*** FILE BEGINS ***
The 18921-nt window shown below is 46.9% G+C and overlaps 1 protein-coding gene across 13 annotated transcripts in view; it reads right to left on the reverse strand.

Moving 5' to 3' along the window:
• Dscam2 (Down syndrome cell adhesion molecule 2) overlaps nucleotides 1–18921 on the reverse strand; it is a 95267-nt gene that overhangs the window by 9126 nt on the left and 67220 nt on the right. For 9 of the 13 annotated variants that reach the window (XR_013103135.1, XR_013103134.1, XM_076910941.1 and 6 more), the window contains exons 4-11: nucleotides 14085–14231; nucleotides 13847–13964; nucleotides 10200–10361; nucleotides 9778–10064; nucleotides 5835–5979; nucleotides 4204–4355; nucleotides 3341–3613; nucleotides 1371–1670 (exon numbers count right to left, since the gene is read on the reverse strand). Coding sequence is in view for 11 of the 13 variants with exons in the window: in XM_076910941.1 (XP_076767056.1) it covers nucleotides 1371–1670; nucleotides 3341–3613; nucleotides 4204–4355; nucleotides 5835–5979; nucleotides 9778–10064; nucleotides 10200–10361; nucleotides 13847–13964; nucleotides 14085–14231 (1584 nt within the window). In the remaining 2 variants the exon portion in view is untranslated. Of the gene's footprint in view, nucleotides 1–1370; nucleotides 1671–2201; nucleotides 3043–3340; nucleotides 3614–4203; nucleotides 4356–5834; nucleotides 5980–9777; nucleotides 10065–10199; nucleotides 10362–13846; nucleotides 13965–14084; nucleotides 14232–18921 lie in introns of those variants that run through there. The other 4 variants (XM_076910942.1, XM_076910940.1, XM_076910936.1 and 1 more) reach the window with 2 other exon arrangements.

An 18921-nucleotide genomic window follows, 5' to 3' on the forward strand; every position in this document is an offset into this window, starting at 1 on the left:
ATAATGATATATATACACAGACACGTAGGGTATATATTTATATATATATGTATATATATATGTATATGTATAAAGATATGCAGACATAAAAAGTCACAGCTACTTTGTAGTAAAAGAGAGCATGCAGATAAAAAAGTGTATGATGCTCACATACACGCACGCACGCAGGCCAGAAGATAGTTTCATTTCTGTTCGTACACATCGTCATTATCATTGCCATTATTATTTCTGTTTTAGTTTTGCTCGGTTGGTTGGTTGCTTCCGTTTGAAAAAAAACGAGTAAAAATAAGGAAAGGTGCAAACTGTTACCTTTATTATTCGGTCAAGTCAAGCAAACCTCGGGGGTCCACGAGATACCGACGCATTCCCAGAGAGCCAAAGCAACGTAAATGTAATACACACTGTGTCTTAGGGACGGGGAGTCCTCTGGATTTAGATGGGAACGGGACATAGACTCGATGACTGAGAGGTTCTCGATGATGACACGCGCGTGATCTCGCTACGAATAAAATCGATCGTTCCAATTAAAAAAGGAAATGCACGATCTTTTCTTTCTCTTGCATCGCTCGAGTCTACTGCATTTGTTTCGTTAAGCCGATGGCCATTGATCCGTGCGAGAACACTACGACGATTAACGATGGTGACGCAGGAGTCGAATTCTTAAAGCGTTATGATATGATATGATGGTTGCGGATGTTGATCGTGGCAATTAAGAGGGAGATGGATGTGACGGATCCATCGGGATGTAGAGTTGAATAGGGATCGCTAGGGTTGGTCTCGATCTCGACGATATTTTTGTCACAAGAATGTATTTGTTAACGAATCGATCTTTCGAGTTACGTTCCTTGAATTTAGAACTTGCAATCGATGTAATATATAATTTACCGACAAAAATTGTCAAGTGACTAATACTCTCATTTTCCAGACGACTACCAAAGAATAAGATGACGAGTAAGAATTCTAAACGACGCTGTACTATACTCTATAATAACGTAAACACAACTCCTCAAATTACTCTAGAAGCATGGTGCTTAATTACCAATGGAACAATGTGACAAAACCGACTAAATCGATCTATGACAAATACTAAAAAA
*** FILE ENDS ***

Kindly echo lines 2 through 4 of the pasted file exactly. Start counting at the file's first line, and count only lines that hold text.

Moving 5' to 3' along the window:
• Dscam2 (Down syndrome cell adhesion molecule 2) overlaps nucleotides 1–18921 on the reverse strand; it is a 95267-nt gene that overhangs the window by 9126 nt on the left and 67220 nt on the right. For 9 of the 13 annotated variants that reach the window (XR_013103135.1, XR_013103134.1, XM_076910941.1 and 6 more), the window contains exons 4-11: nucleotides 14085–14231; nucleotides 13847–13964; nucleotides 10200–10361; nucleotides 9778–10064; nucleotides 5835–5979; nucleotides 4204–4355; nucleotides 3341–3613; nucleotides 1371–1670 (exon numbers count right to left, since the gene is read on the reverse strand). Coding sequence is in view for 11 of the 13 variants with exons in the window: in XM_076910941.1 (XP_076767056.1) it covers nucleotides 1371–1670; nucleotides 3341–3613; nucleotides 4204–4355; nucleotides 5835–5979; nucleotides 9778–10064; nucleotides 10200–10361; nucleotides 13847–13964; nucleotides 14085–14231 (1584 nt within the window). In the remaining 2 variants the exon portion in view is untranslated. Of the gene's footprint in view, nucleotides 1–1370; nucleotides 1671–2201; nucleotides 3043–3340; nucleotides 3614–4203; nucleotides 4356–5834; nucleotides 5980–9777; nucleotides 10065–10199; nucleotides 10362–13846; nucleotides 13965–14084; nucleotides 14232–18921 lie in introns of those variants that run through there. The other 4 variants (XM_076910942.1, XM_076910940.1, XM_076910936.1 and 1 more) reach the window with 2 other exon arrangements.

An 18921-nucleotide genomic window follows, 5' to 3' on the forward strand; every position in this document is an offset into this window, starting at 1 on the left: